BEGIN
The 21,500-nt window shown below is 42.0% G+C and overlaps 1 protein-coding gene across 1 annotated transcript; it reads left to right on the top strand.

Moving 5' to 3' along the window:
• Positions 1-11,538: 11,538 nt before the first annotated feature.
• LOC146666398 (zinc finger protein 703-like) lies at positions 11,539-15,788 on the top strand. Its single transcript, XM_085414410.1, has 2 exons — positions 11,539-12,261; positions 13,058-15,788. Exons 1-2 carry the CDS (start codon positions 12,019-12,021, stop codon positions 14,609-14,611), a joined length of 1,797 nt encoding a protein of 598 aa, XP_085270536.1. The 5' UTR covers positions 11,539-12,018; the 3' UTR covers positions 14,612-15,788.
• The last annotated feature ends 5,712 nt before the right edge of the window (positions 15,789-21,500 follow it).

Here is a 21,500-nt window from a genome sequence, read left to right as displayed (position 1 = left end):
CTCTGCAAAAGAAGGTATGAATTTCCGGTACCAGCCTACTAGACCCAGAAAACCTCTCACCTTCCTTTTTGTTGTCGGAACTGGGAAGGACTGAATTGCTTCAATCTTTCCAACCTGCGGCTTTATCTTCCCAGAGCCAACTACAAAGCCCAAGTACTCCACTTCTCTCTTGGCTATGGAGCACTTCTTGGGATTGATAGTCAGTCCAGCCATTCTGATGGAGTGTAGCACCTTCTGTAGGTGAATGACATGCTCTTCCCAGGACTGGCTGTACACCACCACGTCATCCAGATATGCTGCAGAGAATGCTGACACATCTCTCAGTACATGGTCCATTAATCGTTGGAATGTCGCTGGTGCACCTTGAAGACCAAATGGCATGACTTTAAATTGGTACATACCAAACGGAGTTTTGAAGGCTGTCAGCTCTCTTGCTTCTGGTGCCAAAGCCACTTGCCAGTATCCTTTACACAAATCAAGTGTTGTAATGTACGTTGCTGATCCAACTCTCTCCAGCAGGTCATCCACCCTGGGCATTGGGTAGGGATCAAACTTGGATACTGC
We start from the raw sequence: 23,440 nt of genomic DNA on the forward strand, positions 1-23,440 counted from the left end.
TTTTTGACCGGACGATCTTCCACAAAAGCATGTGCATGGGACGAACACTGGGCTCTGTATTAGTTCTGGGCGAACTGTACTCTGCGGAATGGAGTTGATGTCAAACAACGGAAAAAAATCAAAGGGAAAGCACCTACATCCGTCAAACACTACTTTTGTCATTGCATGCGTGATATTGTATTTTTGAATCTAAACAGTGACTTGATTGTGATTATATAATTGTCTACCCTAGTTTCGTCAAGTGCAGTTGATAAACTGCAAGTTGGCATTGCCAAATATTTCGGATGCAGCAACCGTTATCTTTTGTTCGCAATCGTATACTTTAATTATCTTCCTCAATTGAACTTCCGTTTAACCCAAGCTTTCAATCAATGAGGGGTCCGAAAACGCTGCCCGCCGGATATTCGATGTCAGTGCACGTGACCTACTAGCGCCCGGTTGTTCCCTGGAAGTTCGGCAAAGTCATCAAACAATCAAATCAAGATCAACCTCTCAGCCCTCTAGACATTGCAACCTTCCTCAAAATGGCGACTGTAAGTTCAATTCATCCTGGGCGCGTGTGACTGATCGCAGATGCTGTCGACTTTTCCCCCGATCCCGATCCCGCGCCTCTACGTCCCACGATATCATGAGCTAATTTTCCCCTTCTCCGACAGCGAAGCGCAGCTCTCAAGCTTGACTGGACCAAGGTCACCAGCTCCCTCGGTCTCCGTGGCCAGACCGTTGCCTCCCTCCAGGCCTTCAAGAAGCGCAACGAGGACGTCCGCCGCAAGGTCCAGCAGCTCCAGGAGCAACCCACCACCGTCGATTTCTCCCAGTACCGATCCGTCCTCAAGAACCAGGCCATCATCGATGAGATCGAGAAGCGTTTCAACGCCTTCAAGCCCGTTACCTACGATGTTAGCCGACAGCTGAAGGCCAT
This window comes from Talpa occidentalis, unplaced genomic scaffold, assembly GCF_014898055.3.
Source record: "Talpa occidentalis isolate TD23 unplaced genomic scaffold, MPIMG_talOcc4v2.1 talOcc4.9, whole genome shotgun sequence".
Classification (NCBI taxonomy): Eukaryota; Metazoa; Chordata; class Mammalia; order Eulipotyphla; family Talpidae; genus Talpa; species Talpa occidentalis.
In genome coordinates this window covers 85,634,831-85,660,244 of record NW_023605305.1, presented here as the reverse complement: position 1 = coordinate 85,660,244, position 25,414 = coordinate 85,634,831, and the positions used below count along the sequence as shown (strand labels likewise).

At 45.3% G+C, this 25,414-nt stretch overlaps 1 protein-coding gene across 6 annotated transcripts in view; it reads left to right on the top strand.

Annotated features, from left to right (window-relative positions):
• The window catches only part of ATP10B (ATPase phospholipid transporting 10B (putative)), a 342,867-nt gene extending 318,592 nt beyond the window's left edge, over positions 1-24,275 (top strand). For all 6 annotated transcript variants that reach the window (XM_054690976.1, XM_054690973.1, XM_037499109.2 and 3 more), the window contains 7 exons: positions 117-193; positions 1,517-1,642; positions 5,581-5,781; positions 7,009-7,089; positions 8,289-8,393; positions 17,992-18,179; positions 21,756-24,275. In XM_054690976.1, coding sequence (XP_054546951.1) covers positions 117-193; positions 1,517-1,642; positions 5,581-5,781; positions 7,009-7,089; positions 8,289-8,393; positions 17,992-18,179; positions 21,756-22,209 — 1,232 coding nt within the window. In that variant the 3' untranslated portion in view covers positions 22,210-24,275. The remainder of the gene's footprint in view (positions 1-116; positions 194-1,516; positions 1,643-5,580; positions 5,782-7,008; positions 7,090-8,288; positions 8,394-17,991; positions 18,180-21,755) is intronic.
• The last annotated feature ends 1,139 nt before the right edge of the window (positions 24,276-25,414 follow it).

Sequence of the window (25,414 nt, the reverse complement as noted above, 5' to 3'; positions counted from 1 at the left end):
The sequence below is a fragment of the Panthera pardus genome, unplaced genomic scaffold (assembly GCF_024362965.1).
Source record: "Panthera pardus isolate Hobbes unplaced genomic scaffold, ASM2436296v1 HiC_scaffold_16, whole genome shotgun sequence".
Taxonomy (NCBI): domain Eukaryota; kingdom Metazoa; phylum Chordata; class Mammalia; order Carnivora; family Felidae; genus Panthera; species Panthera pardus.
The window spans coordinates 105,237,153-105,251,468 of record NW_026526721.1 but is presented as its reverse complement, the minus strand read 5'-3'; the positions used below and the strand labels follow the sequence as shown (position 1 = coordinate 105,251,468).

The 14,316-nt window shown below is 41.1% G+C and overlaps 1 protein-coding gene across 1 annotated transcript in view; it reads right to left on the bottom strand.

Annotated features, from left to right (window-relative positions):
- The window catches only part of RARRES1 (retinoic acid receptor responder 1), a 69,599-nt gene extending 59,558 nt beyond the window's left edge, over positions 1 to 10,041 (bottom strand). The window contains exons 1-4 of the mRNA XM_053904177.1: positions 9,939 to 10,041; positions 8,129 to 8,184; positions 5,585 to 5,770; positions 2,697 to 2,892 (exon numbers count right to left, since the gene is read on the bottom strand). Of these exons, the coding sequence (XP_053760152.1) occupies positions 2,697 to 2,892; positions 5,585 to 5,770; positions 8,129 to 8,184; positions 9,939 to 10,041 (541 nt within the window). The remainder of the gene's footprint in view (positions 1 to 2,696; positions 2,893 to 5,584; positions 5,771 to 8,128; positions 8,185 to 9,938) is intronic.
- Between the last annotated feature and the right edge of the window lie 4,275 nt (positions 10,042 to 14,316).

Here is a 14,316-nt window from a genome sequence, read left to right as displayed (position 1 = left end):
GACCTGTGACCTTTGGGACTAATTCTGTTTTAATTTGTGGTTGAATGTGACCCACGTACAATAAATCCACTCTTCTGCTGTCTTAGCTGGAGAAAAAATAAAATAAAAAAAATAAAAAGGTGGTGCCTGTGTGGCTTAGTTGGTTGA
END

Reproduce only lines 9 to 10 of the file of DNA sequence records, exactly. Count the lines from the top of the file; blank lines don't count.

TTTTTGACCGGACGATCTTCCACAAAAGCATGTGCATGGGACGAACACTGGGCTCTGTATTAGTTCTGGGCGAACTGTACTCTGCGGAATGGAGTTGATGTCAAACAACGGAAAAAAATCAAAGGGAAAGCACCTACATCCGTCAAACACTACTTTTGTCATTGCATGCGTGATATTGTATTTTTGAATCTAAACAGTGACTTGATTGTGATTATATAATTGTCTACCCTAGTTTCGTCAAGTGCAGTTGATAAACTGCAAGTTGGCATTGCCAAATATTTCGGATGCAGCAACCGTTATCTTTTGTTCGCAATCGTATACTTTAATTATCTTCCTCAATTGAACTTCCGTTTAACCCAAGCTTTCAATCAATGAGGGGTCCGAAAACGCTGCCCGCCGGATATTCGATGTCAGTGCACGTGACCTACTAGCGCCCGGTTGTTCCCTGGAAGTTCGGCAAAGTCATCAAACAATCAAATCAAGATCAACCTCTCAGCCCTCTAGACATTGCAACCTTCCTCAAAATGGCGACTGTAAGTTCAATTCATCCTGGGCGCGTGTGACTGATCGCAGATGCTGTCGACTTTTCCCCCGATCCCGATCCCGCGCCTCTACGTCCCACGATATCATGAGCTAATTTTCCCCTTCTCCGACAGCGAAGCGCAGCTCTCAAGCTTGACTGGACCAAGGTCACCAGCTCCCTCGGTCTCCGTGGCCAGACCGTTGCCTCCCTCCAGGCCTTCAAGAAGCGCAACGAGGACGTCCGCCGCAAGGTCCAGCAGCTCCAGGAGCAACCCACCACCGTCGATTTCTCCCAGTACCGATCCGTCCTCAAGAACCAGGCCATCATCGATGAGATCGAGAAGCGTTTCAACGCCTTCAAGCCCGTTACCTACGATGTTAGCCGACAGCTGAAGGCCAT
This window comes from Talpa occidentalis, unplaced genomic scaffold, assembly GCF_014898055.3.